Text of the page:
McConnell: People hear stories about Robert Rodriguez or Chris Nolan and think that all it takes is a camera and an idea. But Rodriguez, for instance, had a whole town helping him make his movie. It takes experience, people, money, equipment, and an idea to make a film. And if you don’t have one, the other three things become even more critical. Scary Cow tries to give you all four things you need. Scary Cow assists in bringing together the four things you need. First, and most importantly, we have 200 filmmakers who are all paying a monthly fee. The monthly fee is important for two reasons. Of course, it funds everything we do—the money goes back into the screenings, budgets, and classes. But more importantly, it makes sure people show up when it’s the day of the shoot. If they’re not showing up, they wonder why they’re paying their $50/month and they drop out of Scary Cow. This is great—because all that’s left are people who are actively involved. Those filmmakers also already have SOME level of experience in something. And as long as we’re all willing to share what we know, we can start to learn from each other and leverage each other’s skills. Scary Cow also offers a number of classes from Bay Area experts which members can attend for cinematography, writing, directing, acting, etc. We also screen the films at great theaters like the Castro Theatre and the Victoria Theatre—which you can’t really do on your own. And we dole out budget money to our best films. You can take that money and rent equipment that you wouldn’t otherwise be able to afford—though most members find that our group has a lot of the equipment they need among the collective. The one thing Scary Cow can’t give you is an idea for a film—but given that we had over 40 films pitched at our last pitch meeting, there seems to be no shortage of them.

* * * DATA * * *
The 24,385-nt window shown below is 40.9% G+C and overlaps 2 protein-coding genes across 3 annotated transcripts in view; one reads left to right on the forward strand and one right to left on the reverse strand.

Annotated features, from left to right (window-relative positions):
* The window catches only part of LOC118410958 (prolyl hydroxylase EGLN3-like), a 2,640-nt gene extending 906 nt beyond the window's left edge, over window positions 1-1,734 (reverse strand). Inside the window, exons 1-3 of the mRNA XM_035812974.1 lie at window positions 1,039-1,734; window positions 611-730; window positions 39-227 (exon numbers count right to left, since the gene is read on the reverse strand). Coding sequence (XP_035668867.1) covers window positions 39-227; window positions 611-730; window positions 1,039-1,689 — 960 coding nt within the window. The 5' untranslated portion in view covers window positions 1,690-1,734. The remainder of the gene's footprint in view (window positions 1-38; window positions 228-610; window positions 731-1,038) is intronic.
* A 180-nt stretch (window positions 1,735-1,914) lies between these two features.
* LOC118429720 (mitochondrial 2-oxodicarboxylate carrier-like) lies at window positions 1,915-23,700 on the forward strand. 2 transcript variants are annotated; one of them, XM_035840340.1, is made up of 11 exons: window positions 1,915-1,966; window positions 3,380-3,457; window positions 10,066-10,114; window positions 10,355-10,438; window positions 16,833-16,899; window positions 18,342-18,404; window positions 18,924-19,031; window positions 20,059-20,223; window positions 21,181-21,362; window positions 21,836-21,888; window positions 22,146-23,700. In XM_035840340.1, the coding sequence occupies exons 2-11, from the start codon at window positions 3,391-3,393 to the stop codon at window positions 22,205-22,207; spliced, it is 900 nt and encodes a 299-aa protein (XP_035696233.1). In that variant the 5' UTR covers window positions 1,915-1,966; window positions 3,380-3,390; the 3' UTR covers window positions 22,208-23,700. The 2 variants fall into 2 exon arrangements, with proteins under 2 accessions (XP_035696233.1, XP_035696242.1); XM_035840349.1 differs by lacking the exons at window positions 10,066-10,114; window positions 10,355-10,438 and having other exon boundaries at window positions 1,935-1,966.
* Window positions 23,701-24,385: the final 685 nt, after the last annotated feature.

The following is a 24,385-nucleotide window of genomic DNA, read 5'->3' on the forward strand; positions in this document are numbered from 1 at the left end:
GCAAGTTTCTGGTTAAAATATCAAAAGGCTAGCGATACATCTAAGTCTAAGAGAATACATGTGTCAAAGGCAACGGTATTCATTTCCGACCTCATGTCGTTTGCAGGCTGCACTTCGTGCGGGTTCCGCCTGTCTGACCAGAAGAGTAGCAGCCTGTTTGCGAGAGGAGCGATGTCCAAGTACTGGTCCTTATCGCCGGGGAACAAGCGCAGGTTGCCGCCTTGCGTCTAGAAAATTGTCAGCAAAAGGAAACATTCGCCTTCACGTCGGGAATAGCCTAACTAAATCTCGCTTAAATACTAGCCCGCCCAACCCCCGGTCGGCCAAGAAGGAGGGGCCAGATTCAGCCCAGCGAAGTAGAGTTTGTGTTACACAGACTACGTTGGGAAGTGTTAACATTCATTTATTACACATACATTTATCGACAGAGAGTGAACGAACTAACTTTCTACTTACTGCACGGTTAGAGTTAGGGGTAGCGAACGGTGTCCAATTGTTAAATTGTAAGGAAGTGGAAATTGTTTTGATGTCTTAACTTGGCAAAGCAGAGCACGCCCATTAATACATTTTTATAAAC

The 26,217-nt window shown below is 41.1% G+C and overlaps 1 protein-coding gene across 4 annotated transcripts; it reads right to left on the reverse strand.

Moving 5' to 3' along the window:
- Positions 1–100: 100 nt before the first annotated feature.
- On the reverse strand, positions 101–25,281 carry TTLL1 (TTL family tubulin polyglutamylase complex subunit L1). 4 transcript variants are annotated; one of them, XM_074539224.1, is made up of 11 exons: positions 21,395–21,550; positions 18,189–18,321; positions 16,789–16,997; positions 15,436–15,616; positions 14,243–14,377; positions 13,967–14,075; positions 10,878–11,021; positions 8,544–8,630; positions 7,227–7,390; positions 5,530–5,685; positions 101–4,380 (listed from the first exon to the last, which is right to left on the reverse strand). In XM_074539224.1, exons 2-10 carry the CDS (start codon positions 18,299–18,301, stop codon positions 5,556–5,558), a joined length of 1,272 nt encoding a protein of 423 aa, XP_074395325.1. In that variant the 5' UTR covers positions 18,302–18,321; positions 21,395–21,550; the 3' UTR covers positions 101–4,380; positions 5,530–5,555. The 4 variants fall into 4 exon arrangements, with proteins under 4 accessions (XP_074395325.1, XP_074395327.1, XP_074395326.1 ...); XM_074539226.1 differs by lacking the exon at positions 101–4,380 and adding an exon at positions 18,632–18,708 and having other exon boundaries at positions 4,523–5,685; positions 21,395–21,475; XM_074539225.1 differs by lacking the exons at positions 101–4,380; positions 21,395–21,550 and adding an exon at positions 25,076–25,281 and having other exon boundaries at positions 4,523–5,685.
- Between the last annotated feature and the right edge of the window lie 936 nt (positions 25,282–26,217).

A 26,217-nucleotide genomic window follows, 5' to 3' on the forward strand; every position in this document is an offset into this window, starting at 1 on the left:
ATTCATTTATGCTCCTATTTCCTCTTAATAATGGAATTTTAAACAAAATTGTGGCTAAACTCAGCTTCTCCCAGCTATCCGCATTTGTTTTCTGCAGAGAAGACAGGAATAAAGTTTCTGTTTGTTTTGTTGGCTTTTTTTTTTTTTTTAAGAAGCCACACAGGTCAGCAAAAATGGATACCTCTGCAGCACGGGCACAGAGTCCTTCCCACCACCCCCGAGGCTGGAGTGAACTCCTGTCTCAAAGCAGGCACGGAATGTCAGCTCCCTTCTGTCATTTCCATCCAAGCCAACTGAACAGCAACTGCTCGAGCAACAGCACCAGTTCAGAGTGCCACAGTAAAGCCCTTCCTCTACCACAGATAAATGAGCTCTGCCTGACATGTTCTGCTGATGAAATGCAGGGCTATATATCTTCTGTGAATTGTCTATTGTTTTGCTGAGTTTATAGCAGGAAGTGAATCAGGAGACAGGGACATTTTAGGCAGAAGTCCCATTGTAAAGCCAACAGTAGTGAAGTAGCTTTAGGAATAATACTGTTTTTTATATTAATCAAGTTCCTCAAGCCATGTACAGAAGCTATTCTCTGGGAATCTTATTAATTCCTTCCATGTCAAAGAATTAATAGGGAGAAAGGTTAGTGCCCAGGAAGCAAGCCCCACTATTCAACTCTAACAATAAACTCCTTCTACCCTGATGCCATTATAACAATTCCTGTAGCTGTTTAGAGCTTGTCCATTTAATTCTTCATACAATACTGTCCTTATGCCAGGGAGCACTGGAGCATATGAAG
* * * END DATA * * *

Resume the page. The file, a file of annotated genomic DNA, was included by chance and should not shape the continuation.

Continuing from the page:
SF360: How would you describe the collaborative environment of Scary Cow projects?
McConnell: This is something which I’m pretty proud of. The group is extremely collaborative and open to other people’s ideas. A lot of people put themselves out there and members are always supportive and helpful. We do have a number of industry experts in Scary Cow and I’m always amazed by how much they’re willing to offer their expertise to help the herd (sorry, cow puns are rampant). If people enter into Scary Cow with a massive ego and that they only want to work with the best, they quickly drop out. That leaves us with the open-minded, non ego-driven, and, frankly, cooler people—which leads to a more fun learning experience.
SF360: What are the primary goals of Scary Cow?
McConnell: Our goals are pretty straightforward: Learn to make films by making films. The community is always right. And making something is better than not making anything. If we can stick to those for all time, I think we’ll do great things.
SF360: Why is a group like Scary Cow important? What niche does it fill that Hollywood and Indiewood as it is cannot?